It was 50 years ago today that Roger Maris broke what may have been the most cherished record in baseball at that time — Babe Ruth's single–season home run record.
I found myself thinking about that a lot this summer — not because I remember the achievement (it happened before my time) but mostly, I guess, because the brutal heat brought back memories of the sweltering summer of 1998, when Mark McGwire and Sammy Sosa waged an epic duel to see who would surpass Maris.
It was the first such duel since that summer of '61, when Maris and his much more popular teammate, Mickey Mantle, tried to be the one who would surpass the Babe. Injury sidelined Mantle for a time, giving Maris the opportunity to challenge the Sultan of Swat by himself.
Of the two, I guess, Mantle was the one who was always the most likely to challenge the Babe's status in the single–season record book. He was always more popular with Yankee fans than Maris, and his numbers always suggested that it was possible that he could challenge that record.
His numbers have held up, too. Even now, more than 40 years after he retired and more than 15 after he died, Mantle is 16th on the all–time home run list.
So perhaps that injury could be seen as something of a fluke, an intervention of some kind — except for the fact that Mantle was plagued with injuries most of his career. That's often the topic of speculation among baseball experts. How great could Mantle have been, they have wondered, if he hadn't been injured so often?
Maris' career numbers, on the other hand, have to be regarded as somewhat ordinary. If you exclude the 1961 season, Maris averaged about 20 home runs a year. I guess the 1960 season — when Maris hit a then–career best 39 home runs — that even greater things might be in store the next year ...
Except that Mantle hit 40 home runs to lead the American League in 1960. I guess the only thing one could conclude from that would be that Maris and Mantle might have been poised for some kind of spirited battle between the two of them in 1961 — but threats to the Babe? Come on.
Until this summer, the summer of 1998 was the second—hottest on record in many places — second only to the legendary summer of 1980 — but a lot of baseball fans may not have noticed unless they went to the games.
And there is no doubt that many did go to games that summer — certainly, they came out to watch the games in St. Louis and Chicago.
In the end, both McGwire and Sosa shattered Maris' mark that had stood for nearly 40 years. And, a few years later, Barry Bonds broke that record as well.
All available evidence suggests, however, that steroids played a key role in those achievements. If not for those performance–enhancing substances, what Maris did 50 years ago today might still be the record — but it wouldn't be carrying that asterisk with it.
Ah, yes, the asterisk.
When folks refer to it on a telephone's keypad, they often call it a "star" — because it kinda looks like one.
I don't usually correct people when they call it a "star" just as I don't correct people when they say "oh" when they really mean "zero" or if they call a hyphen a dash (although I do think it because, well, I spent many years working on newspaper copy desks, and I have been teaching developmental writing at the local community college for more than a year now so I suppose I am conditioned to think of these things even if I don't verbalize them).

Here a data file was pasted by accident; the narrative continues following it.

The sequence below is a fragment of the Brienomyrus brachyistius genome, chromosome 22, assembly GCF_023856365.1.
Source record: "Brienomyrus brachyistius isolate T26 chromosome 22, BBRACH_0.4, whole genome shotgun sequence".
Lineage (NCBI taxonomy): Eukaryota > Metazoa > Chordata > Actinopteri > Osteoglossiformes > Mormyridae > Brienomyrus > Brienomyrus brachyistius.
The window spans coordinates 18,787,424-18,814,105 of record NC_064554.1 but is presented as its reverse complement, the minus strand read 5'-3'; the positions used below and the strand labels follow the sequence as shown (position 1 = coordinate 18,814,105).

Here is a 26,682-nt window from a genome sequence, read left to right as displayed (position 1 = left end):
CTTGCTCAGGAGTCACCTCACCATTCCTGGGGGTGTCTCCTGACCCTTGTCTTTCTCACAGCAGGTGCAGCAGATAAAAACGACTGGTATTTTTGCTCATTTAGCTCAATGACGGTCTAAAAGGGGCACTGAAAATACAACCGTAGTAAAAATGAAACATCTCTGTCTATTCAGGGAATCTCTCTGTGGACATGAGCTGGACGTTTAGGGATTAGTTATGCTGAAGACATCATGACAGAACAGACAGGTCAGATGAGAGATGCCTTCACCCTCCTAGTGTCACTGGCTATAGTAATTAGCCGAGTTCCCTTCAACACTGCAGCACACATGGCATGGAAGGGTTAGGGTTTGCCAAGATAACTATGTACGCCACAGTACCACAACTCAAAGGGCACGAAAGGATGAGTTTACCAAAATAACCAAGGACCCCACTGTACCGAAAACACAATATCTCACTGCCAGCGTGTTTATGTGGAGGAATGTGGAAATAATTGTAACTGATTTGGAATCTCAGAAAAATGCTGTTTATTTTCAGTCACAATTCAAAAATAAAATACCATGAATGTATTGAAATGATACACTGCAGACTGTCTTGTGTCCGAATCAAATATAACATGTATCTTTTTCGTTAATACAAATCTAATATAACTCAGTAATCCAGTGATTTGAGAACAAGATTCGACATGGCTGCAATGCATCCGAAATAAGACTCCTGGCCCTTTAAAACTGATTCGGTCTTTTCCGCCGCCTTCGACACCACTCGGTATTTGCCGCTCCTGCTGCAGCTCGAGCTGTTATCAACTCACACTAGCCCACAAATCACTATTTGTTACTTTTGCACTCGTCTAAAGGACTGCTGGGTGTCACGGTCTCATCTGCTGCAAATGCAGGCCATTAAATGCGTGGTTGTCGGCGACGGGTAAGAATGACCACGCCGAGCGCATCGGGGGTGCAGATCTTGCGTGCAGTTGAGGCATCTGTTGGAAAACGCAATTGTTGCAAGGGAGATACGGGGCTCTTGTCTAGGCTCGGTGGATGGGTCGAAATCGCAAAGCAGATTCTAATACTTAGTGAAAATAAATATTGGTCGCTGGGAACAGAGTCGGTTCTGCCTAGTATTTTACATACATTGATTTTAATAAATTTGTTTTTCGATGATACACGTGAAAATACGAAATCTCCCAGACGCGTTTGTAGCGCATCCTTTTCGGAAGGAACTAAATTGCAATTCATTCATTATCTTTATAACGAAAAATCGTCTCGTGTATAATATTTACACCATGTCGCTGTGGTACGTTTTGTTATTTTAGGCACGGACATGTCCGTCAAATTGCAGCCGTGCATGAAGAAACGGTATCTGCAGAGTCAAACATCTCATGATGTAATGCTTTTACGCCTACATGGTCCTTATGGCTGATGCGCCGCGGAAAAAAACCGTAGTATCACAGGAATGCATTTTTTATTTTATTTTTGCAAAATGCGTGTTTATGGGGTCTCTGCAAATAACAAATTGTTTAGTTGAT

But it isn't really a star — and the way it was planned to be used in 1961, it couldn't have made Maris feel like one, either.
The asterisk concept was intended to permit the Babe's record to remain in the record books even though it had been broken.
I say "concept" because, apparently, it is something of an urban legend that an asterisk was used. What happened was this:
The sports establishment of the time was still very protective of Babe Ruth in 1961, and the commissioner announced midway through the season that, unless someone hit 61 home runs within 154 games, as Ruth had, his mark would remain in the record books for a 154–game season, and the new record would be designated as having been achieved since the 162–game seasons began.
Maris failed to match Ruth's record — let alone surpass it — in 154 games, but, on the last day of the season — 50 years ago today — he hit his 61st home run, igniting a debate that continues in some circles. No asterisk was used, but Ruth's mark remained in the record books as the record for a 154–game season.
Several years after Maris hit 61 homers, baseball's commissioner concluded that a season is a season, however many games are played, and Maris' mark was the only true record. That should have been the end of it.
When Ruth hit 60 home runs back in the Roaring '20s, as I say, major league baseball seasons were 154 games. When Maris played in the 1960s, a season was 162 games. The story was dramatized in a made–for–TV movie on HBO 10 years ago. Billy Crystal, a lifelong New York Yankees fan, directed it and was, by nearly all accounts, faithful to the facts.
But the asterisk was in the title — helping to perpetuate the myth.
I'm sure that wasn't Crystal's intention. But it was effective at reminding people of the mild controversy that was sparked by that pursuit of the record.
I guess it wasn't so mild from Maris' point of view. He received hate mail and death threats. I've heard that he was under so much stress in 1961 that his hair literally began to fall out of his head — and I've also heard that the stress hastened his death at the age of 51 (although I have considerable doubts about that).
He was an unlikely home run king who claimed his crown on this day.